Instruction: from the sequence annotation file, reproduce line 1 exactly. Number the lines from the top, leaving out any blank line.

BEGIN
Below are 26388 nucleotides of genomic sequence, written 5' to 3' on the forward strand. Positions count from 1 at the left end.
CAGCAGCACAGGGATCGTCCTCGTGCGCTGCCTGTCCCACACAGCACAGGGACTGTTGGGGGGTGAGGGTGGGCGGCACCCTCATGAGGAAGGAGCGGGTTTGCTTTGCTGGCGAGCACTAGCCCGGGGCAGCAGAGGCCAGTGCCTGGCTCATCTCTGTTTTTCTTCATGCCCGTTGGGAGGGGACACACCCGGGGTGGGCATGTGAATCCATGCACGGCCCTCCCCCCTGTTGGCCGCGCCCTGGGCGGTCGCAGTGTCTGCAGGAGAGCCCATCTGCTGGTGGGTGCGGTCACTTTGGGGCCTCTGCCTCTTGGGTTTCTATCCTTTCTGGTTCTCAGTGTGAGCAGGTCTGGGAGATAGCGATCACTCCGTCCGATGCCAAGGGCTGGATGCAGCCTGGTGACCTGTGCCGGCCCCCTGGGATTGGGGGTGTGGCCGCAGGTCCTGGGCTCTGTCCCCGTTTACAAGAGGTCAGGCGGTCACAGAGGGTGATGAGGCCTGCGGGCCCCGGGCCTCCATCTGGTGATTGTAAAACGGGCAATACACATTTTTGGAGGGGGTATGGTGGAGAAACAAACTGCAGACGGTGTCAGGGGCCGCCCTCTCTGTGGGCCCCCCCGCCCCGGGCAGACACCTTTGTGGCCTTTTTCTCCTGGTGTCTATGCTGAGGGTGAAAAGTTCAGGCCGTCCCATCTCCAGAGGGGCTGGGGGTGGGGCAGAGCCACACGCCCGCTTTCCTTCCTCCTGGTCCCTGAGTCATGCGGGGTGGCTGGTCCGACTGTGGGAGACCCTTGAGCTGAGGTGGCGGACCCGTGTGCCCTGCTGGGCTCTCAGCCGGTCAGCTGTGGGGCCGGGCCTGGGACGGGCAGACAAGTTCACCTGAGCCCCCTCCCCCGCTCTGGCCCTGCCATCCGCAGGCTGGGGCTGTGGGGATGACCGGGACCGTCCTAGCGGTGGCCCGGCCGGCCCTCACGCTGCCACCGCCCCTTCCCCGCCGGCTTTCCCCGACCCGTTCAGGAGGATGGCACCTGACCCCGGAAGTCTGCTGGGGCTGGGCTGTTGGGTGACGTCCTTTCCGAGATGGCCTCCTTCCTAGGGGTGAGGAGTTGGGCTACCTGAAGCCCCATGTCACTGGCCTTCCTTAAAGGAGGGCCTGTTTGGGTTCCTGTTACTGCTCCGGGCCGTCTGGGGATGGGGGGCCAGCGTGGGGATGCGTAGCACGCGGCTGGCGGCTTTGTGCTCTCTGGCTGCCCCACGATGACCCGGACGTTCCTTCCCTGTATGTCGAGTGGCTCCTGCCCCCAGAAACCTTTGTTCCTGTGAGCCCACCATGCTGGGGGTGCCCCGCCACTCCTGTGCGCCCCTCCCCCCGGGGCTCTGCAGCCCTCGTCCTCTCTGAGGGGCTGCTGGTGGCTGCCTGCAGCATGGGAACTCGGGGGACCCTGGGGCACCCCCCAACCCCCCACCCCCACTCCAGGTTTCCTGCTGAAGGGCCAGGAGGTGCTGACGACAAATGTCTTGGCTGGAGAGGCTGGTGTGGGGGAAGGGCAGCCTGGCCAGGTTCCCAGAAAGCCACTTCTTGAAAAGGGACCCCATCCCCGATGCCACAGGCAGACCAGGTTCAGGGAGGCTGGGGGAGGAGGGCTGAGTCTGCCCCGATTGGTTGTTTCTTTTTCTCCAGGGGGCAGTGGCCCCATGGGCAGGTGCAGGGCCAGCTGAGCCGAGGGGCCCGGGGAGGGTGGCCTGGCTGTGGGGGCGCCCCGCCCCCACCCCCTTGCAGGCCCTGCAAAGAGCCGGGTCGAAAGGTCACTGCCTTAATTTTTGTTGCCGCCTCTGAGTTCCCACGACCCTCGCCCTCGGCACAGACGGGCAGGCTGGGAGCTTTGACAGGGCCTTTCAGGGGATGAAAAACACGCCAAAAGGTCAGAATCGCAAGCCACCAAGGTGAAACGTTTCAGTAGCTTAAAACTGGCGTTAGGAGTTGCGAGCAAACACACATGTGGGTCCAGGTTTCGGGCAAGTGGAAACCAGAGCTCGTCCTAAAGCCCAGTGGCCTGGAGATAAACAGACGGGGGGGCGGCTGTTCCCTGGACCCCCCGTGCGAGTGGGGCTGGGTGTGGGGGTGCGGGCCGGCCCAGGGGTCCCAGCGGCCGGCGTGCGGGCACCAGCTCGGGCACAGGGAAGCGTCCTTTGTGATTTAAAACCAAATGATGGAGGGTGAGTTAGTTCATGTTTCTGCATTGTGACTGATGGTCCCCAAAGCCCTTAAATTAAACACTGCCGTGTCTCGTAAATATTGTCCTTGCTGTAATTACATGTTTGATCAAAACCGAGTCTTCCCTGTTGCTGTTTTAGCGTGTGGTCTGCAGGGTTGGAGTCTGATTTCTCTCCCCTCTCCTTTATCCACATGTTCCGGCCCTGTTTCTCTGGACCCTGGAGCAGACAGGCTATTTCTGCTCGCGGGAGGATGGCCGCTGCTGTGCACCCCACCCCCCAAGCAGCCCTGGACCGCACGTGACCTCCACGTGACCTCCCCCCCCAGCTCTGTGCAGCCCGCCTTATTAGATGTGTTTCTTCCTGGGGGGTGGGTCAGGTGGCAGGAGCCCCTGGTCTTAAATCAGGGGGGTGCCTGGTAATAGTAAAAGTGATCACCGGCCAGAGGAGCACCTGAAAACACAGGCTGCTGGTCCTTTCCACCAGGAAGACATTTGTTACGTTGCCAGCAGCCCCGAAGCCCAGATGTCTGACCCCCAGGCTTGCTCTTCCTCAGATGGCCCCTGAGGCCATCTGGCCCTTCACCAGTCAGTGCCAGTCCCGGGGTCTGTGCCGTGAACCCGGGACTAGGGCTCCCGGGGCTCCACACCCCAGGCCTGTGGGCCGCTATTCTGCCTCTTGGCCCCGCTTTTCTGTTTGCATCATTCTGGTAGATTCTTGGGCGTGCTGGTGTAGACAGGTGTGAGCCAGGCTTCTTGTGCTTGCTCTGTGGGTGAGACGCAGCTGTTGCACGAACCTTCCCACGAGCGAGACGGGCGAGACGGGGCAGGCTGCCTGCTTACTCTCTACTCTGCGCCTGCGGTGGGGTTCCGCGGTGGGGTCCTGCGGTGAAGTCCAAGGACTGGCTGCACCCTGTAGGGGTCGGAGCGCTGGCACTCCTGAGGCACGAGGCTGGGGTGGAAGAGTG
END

Below are 26388 nucleotides of genomic sequence, written 5' to 3' on the forward strand. Positions count from 1 at the left end.